Moderators: Chem_Mod, Chem_Admin

Posts: 111
Joined: Fri Oct 02, 2020 12:17 am


Postby reva_bajjuri » Thu Dec 03, 2020 5:27 pm

could someone explain why cyanide cannot form two coordinate covalent bonds? prof. lavelle said that in the lecture from last week

Stuti Pradhan 2J
Posts: 159
Joined: Wed Sep 30, 2020 9:32 pm
Been upvoted: 5 times

Re: cyanide

Postby Stuti Pradhan 2J » Thu Dec 03, 2020 7:25 pm

Cyanide does have 2 lone pairs, but since it has a triple bond and is linear, the molecule cannot orient itself in a way the both lone pairs bond to the same transition metal.

To have a polydentate ligand, you need at least two lone pairs and at least one spacer between the two lone pairs. Cyanide does not have a spacer atom and it also has a triple bond which is very strong and not flexible, so it cannot bend or orient in any way to bond twice with one TM.

Hope this helps!

Maaria Abdel-Moneim 2G
Posts: 112
Joined: Wed Sep 30, 2020 10:09 pm

Re: cyanide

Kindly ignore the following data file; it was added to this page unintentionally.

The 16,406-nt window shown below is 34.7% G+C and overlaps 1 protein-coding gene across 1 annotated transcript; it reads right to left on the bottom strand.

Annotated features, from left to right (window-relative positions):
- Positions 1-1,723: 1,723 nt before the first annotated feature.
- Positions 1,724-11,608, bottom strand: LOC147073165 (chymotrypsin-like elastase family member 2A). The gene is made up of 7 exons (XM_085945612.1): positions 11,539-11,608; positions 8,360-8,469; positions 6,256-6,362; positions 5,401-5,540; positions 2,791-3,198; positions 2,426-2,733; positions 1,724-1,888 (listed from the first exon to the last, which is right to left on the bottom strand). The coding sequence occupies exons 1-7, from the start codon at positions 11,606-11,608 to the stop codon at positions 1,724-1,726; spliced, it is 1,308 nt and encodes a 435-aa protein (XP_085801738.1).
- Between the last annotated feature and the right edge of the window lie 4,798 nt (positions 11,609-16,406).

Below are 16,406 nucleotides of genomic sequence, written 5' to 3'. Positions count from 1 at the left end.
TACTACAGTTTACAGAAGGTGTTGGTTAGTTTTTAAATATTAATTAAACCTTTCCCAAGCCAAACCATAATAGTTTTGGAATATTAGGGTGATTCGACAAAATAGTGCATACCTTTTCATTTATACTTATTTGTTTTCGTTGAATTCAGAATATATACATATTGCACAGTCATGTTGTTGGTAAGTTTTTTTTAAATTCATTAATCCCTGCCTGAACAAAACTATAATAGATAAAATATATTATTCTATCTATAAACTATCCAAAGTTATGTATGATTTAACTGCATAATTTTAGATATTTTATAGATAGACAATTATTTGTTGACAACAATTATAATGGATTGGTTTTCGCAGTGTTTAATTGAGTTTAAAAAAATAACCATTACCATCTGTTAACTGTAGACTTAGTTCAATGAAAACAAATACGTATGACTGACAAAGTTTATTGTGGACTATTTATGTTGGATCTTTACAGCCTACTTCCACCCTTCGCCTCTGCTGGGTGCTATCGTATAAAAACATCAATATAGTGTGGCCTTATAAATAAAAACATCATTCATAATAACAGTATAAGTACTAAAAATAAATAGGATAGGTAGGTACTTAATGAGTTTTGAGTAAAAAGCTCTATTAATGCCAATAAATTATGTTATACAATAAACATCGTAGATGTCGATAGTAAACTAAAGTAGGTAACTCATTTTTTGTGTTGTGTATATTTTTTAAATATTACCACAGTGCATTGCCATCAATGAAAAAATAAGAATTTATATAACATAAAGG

Postby Maaria Abdel-Moneim 2G » Thu Dec 03, 2020 8:55 pm

Because cyanide has a triple bond it cannot orient in a way where both lone pairs can bond to the transition metal. In order for something to be polydentate it has to be able to orient where each lone pair can bond easily.

Posts: 93
Joined: Wed Sep 30, 2020 9:55 pm

Re: cyanide

Postby Sara_Lim_2C » Thu Dec 03, 2020 9:07 pm

Cyanide doesn't have spacer atom(s) that allow the lone pairs on either side of the linear atom to bond to the transition metal. Because of that, only one of the lone pairs can bond to the transition metal.

Return to “Coordinate Covalent Bonds”

Who is online

Users browsing this forum: No registered users and 1 guest